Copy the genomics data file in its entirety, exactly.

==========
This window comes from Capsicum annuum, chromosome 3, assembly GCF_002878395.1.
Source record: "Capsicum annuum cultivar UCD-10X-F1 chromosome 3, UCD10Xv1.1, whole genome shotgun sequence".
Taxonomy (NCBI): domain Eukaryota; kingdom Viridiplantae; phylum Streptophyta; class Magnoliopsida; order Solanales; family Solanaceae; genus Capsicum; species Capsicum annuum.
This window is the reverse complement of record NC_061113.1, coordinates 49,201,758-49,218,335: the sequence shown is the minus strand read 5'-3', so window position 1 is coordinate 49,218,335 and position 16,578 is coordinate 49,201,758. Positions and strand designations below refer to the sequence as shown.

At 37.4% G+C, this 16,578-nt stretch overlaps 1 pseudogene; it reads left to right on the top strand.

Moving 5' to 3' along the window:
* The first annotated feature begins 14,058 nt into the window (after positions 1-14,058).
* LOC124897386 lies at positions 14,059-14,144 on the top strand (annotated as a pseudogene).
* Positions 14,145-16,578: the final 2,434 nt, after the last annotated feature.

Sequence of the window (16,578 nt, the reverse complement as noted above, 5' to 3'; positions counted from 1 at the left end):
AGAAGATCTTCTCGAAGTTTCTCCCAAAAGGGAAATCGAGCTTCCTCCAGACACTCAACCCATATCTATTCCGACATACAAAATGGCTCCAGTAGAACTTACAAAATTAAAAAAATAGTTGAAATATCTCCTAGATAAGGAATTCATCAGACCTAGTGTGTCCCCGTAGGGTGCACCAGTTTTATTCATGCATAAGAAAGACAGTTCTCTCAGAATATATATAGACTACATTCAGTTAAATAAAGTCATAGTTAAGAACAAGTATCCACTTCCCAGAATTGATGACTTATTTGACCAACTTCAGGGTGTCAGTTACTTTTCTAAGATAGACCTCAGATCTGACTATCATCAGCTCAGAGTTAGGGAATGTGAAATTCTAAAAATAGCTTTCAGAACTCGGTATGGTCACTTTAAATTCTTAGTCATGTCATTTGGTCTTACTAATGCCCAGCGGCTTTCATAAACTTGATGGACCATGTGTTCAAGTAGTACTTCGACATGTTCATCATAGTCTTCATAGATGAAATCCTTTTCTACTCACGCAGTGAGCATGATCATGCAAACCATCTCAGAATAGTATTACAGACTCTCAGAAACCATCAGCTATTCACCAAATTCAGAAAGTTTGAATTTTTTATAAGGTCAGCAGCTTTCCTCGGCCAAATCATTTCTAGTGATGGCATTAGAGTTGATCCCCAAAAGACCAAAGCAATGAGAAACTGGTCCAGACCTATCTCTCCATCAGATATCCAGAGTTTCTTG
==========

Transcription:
This window comes from Capsicum annuum, chromosome 3, assembly GCF_002878395.1.
Source record: "Capsicum annuum cultivar UCD-10X-F1 chromosome 3, UCD10Xv1.1, whole genome shotgun sequence".
Taxonomy (NCBI): domain Eukaryota; kingdom Viridiplantae; phylum Streptophyta; class Magnoliopsida; order Solanales; family Solanaceae; genus Capsicum; species Capsicum annuum.
This window is the reverse complement of record NC_061113.1, coordinates 49,201,758-49,218,335: the sequence shown is the minus strand read 5'-3', so window position 1 is coordinate 49,218,335 and position 16,578 is coordinate 49,201,758. Positions and strand designations below refer to the sequence as shown.

At 37.4% G+C, this 16,578-nt stretch overlaps 1 pseudogene; it reads left to right on the top strand.

Moving 5' to 3' along the window:
* The first annotated feature begins 14,058 nt into the window (after positions 1-14,058).
* LOC124897386 lies at positions 14,059-14,144 on the top strand (annotated as a pseudogene).
* Positions 14,145-16,578: the final 2,434 nt, after the last annotated feature.

Sequence of the window (16,578 nt, the reverse complement as noted above, 5' to 3'; positions counted from 1 at the left end):
AGAAGATCTTCTCGAAGTTTCTCCCAAAAGGGAAATCGAGCTTCCTCCAGACACTCAACCCATATCTATTCCGACATACAAAATGGCTCCAGTAGAACTTACAAAATTAAAAAAATAGTTGAAATATCTCCTAGATAAGGAATTCATCAGACCTAGTGTGTCCCCGTAGGGTGCACCAGTTTTATTCATGCATAAGAAAGACAGTTCTCTCAGAATATATATAGACTACATTCAGTTAAATAAAGTCATAGTTAAGAACAAGTATCCACTTCCCAGAATTGATGACTTATTTGACCAACTTCAGGGTGTCAGTTACTTTTCTAAGATAGACCTCAGATCTGACTATCATCAGCTCAGAGTTAGGGAATGTGAAATTCTAAAAATAGCTTTCAGAACTCGGTATGGTCACTTTAAATTCTTAGTCATGTCATTTGGTCTTACTAATGCCCAGCGGCTTTCATAAACTTGATGGACCATGTGTTCAAGTAGTACTTCGACATGTTCATCATAGTCTTCATAGATGAAATCCTTTTCTACTCACGCAGTGAGCATGATCATGCAAACCATCTCAGAATAGTATTACAGACTCTCAGAAACCATCAGCTATTCACCAAATTCAGAAAGTTTGAATTTTTTATAAGGTCAGCAGCTTTCCTCGGCCAAATCATTTCTAGTGATGGCATTAGAGTTGATCCCCAAAAGACCAAAGCAATGAGAAACTGGTCCAGACCTATCTCTCCATCAGATATCCAGAGTTTCTTG